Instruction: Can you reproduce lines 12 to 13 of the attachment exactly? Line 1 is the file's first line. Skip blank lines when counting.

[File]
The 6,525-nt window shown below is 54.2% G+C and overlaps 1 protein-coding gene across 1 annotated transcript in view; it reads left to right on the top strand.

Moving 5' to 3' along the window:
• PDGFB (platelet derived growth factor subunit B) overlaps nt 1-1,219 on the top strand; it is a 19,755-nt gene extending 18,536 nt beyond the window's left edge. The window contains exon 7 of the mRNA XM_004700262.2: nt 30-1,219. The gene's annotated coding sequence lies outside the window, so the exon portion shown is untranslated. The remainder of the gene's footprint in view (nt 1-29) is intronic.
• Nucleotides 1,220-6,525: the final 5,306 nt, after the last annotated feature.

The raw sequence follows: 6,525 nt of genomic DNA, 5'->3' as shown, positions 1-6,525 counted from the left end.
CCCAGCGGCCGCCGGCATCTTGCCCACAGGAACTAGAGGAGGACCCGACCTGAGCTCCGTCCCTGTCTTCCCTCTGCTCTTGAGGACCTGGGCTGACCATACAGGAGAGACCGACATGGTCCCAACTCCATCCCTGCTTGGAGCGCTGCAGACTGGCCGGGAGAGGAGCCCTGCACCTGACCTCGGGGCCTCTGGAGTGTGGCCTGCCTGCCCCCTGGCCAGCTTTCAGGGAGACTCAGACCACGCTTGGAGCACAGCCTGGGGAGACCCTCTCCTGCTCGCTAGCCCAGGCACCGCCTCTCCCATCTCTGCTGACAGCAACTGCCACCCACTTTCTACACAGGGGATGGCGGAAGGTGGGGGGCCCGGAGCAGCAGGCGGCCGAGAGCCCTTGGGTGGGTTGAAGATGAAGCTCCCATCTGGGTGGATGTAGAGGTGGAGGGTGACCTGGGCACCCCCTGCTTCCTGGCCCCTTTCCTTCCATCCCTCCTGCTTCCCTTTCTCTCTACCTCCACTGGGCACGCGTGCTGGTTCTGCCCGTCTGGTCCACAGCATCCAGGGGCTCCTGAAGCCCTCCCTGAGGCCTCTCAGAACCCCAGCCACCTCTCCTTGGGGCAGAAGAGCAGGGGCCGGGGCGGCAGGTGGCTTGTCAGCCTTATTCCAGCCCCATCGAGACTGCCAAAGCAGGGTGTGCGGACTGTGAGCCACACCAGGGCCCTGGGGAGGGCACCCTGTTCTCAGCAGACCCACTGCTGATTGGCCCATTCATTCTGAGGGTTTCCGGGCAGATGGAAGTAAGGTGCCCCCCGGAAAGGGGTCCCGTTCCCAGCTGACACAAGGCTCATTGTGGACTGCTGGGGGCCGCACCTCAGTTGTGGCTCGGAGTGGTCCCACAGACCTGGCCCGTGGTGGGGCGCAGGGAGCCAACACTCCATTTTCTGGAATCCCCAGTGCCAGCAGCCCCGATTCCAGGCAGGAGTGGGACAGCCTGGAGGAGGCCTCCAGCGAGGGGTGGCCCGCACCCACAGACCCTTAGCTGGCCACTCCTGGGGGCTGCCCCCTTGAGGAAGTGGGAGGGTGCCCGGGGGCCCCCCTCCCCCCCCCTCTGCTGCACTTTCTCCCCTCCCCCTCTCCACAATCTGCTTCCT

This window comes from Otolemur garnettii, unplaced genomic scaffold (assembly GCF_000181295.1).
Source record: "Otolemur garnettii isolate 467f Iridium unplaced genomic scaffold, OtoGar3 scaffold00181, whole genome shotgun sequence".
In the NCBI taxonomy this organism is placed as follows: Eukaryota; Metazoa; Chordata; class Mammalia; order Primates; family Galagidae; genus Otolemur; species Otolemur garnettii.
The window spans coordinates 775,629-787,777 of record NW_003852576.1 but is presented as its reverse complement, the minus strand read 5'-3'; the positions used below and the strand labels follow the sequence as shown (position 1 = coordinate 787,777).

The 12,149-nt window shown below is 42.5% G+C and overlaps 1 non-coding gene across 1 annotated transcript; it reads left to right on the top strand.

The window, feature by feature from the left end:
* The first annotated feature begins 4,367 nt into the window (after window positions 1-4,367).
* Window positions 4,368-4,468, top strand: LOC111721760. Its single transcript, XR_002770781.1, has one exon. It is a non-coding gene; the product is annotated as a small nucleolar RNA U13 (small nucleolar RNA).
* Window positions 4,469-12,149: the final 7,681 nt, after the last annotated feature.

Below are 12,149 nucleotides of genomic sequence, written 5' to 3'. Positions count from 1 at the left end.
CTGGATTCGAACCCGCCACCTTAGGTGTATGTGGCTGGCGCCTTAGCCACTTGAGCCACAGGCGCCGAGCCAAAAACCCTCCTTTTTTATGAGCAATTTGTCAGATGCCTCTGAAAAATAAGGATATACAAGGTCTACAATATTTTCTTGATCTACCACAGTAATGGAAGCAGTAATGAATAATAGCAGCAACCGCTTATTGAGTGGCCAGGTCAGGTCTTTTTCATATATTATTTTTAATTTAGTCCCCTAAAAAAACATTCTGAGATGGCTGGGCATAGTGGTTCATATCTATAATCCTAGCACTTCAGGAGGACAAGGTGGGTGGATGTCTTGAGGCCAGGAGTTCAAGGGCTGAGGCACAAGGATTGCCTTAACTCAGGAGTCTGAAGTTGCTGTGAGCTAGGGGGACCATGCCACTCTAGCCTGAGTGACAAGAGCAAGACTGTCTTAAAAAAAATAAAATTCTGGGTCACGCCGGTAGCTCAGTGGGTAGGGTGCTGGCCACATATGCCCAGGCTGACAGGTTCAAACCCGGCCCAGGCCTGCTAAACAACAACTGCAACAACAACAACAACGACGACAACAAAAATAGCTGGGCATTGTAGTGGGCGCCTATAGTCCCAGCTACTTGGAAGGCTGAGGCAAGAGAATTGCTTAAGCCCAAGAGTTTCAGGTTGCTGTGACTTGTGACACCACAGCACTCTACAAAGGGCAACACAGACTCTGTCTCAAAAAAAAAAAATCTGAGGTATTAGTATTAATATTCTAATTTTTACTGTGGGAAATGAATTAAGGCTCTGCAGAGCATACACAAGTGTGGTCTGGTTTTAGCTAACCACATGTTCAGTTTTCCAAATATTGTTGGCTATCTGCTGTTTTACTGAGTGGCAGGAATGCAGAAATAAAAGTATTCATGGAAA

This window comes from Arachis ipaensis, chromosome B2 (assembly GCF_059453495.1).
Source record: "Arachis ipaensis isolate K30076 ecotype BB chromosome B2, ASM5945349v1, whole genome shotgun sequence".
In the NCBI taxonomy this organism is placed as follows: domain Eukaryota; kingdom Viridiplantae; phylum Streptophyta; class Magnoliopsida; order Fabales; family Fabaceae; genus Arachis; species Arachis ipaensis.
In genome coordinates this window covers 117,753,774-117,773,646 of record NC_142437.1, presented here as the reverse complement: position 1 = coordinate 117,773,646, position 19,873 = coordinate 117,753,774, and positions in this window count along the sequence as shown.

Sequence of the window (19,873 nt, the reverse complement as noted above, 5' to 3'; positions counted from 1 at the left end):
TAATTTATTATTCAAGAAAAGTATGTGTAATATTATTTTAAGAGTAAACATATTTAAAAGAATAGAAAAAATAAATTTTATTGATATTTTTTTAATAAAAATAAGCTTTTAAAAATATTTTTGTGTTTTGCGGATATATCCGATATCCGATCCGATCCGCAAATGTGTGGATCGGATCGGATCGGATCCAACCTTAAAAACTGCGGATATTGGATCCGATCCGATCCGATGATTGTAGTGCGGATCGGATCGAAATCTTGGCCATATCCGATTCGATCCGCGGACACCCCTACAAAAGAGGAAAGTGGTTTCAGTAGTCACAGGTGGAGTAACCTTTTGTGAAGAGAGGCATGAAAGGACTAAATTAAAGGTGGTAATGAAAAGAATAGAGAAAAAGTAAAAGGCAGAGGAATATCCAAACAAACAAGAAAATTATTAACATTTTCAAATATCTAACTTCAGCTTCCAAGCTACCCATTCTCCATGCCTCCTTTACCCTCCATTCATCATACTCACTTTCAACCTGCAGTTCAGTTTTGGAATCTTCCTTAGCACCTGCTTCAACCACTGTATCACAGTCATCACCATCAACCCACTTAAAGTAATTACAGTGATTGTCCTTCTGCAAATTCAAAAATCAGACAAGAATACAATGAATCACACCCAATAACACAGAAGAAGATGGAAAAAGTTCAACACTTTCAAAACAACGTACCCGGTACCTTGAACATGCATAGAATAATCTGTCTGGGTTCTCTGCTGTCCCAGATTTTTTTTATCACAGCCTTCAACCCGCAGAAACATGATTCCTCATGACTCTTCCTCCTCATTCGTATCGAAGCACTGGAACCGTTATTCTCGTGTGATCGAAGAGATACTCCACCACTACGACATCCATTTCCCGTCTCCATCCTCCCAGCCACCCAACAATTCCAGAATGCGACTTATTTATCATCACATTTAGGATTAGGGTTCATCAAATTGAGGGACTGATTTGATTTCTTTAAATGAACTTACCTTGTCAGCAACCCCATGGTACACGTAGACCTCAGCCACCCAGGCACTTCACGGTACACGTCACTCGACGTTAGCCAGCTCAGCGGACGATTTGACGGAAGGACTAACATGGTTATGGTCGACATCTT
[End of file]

The window, feature by feature from the left end:
* The first annotated feature begins 4,367 nt into the window (after window positions 1-4,367).